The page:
Glyndebourne La Traviata free online in the Telegraph. The bad news is that it's this: "all surface, no substance. The setting, framed by two curved and textured walls, is blandly modern, populated in the two party scenes by fashionistas and arty types, staring out across the stage like Tussaud waxworks. All of which prompts too many basic questions. Who are these people? What have they to do with the social distinctions and sexual stigmas of Verdi’s opera? " Read the full article in the Financial Times here.
[Now that I've watched it myself, I think it's wonderful! I cannot face the ROH production any longer, even with an extremely good cast (which is doesn't always get). This new Glyndebourne production is so elegant that it's almost minimalist, but there are some very beautiful moments, like the scene at Flora's party lit with jewel colours. Mark Elder conducts the LPO with similarly elegant gloss - gosh, I cant remember a recent La Trav as beautiful as this, which also supplies the passion the acting lacks. Venera Gimadieva has a stunningly lovely voice - gasp in awe after her big numbers! She's definitely worth hearing again. But will she develop better acting skills ? She makes the right gestures but I'd like to see more personal conviction.]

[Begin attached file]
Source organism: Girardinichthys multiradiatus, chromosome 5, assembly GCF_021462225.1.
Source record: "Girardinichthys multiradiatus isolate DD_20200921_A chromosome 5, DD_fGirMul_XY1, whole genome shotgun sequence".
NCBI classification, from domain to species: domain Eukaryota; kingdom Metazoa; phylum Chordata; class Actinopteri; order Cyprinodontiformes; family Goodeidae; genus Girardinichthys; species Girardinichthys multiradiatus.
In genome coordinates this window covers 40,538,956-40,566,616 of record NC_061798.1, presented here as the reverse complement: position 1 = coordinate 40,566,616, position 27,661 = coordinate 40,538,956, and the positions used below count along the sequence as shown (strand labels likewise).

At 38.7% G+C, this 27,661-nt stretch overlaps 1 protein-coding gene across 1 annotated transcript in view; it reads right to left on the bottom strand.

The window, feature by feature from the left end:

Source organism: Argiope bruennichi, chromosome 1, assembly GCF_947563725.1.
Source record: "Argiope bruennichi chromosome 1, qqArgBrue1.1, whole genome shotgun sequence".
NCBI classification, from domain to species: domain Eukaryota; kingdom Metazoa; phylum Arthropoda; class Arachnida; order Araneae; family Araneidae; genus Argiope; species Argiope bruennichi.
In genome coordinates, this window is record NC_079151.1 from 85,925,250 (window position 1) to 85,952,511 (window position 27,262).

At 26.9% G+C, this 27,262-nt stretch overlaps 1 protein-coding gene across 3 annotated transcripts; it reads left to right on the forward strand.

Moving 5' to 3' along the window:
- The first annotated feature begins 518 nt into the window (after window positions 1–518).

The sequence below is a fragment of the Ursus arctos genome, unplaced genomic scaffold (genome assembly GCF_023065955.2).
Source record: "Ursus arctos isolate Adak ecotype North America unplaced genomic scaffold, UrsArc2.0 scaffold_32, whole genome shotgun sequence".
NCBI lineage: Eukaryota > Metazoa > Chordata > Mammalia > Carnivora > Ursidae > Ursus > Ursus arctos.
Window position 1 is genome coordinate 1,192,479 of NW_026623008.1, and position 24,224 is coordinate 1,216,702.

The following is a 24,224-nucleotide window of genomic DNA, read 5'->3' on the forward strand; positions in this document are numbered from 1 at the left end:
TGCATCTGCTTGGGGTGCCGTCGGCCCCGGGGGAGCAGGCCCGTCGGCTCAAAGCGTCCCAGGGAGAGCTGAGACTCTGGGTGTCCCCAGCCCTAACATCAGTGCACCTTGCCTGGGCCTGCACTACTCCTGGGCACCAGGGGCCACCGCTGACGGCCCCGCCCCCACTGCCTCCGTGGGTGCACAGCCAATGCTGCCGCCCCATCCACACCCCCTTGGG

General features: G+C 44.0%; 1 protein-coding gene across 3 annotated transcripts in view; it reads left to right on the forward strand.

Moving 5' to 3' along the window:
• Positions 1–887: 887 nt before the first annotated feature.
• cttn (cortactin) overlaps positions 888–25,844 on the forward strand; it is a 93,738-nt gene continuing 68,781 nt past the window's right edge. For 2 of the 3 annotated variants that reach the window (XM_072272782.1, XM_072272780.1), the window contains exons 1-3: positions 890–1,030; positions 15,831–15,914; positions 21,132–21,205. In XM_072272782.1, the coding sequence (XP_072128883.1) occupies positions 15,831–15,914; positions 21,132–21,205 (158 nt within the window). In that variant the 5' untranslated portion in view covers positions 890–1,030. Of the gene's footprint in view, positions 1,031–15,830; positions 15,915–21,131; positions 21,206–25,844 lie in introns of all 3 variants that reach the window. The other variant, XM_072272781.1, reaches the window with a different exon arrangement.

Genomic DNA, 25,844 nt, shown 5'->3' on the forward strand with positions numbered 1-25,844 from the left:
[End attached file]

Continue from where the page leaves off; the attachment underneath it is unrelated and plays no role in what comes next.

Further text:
.La Traviata wouldn't be nearly as popular as it is if it didn't speak to people in different times and cultures; if it didn't resonate with their feelings. No composer sets out to write a historical documentary: good composers deal with human emotions. It's silly to judge productions simply by the way they look. It''s much more important to assess a production in terms of how it expresses the drama in an opera.. That involves an understanding of the emotional content in any opera. For various reasons, many people don't read feelings well, and emotions might seem difficult to deal with. But the absence of empathy is a handicap when it comes to understanding the arts, or artists. Without emotion, and empathy, we aren't fully human. There's no such thing as "interpretation-free". Emotional intelligence begets visual intelligence. Operas deal with intense emotion. Can we really engage without emotional range?
photo : Richard Hubert Smith, courtesy Glyndebourne Festival Opera